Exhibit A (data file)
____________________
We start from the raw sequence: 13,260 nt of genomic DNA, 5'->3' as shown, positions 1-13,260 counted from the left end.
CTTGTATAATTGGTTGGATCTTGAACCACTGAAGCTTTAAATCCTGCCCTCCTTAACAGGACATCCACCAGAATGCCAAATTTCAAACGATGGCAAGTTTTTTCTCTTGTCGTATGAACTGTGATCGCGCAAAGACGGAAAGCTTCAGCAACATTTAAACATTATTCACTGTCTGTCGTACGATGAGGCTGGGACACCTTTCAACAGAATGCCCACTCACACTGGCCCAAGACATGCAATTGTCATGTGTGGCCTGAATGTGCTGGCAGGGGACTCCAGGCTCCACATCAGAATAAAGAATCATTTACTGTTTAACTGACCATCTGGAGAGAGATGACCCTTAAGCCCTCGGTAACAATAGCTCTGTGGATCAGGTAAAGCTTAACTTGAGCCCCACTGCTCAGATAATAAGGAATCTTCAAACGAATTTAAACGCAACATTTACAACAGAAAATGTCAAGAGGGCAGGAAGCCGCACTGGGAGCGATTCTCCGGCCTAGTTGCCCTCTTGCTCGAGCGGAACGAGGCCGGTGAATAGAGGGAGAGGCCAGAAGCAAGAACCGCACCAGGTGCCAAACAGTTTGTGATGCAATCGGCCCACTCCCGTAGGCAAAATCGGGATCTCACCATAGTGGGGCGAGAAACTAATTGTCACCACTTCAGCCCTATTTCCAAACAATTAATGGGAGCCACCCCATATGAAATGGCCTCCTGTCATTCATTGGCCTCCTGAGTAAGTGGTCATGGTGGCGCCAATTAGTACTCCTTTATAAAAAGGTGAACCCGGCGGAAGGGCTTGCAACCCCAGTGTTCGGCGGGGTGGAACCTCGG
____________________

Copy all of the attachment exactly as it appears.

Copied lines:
We start from the raw sequence: 13,260 nt of genomic DNA, 5'->3' as shown, positions 1-13,260 counted from the left end.
CTTGTATAATTGGTTGGATCTTGAACCACTGAAGCTTTAAATCCTGCCCTCCTTAACAGGACATCCACCAGAATGCCAAATTTCAAACGATGGCAAGTTTTTTCTCTTGTCGTATGAACTGTGATCGCGCAAAGACGGAAAGCTTCAGCAACATTTAAACATTATTCACTGTCTGTCGTACGATGAGGCTGGGACACCTTTCAACAGAATGCCCACTCACACTGGCCCAAGACATGCAATTGTCATGTGTGGCCTGAATGTGCTGGCAGGGGACTCCAGGCTCCACATCAGAATAAAGAATCATTTACTGTTTAACTGACCATCTGGAGAGAGATGACCCTTAAGCCCTCGGTAACAATAGCTCTGTGGATCAGGTAAAGCTTAACTTGAGCCCCACTGCTCAGATAATAAGGAATCTTCAAACGAATTTAAACGCAACATTTACAACAGAAAATGTCAAGAGGGCAGGAAGCCGCACTGGGAGCGATTCTCCGGCCTAGTTGCCCTCTTGCTCGAGCGGAACGAGGCCGGTGAATAGAGGGAGAGGCCAGAAGCAAGAACCGCACCAGGTGCCAAACAGTTTGTGATGCAATCGGCCCACTCCCGTAGGCAAAATCGGGATCTCACCATAGTGGGGCGAGAAACTAATTGTCACCACTTCAGCCCTATTTCCAAACAATTAATGGGAGCCACCCCATATGAAATGGCCTCCTGTCATTCATTGGCCTCCTGAGTAAGTGGTCATGGTGGCGCCAATTAGTACTCCTTTATAAAAAGGTGAACCCGGCGGAAGGGCTTGCAACCCCAGTGTTCGGCGGGGTGGAACCTCGG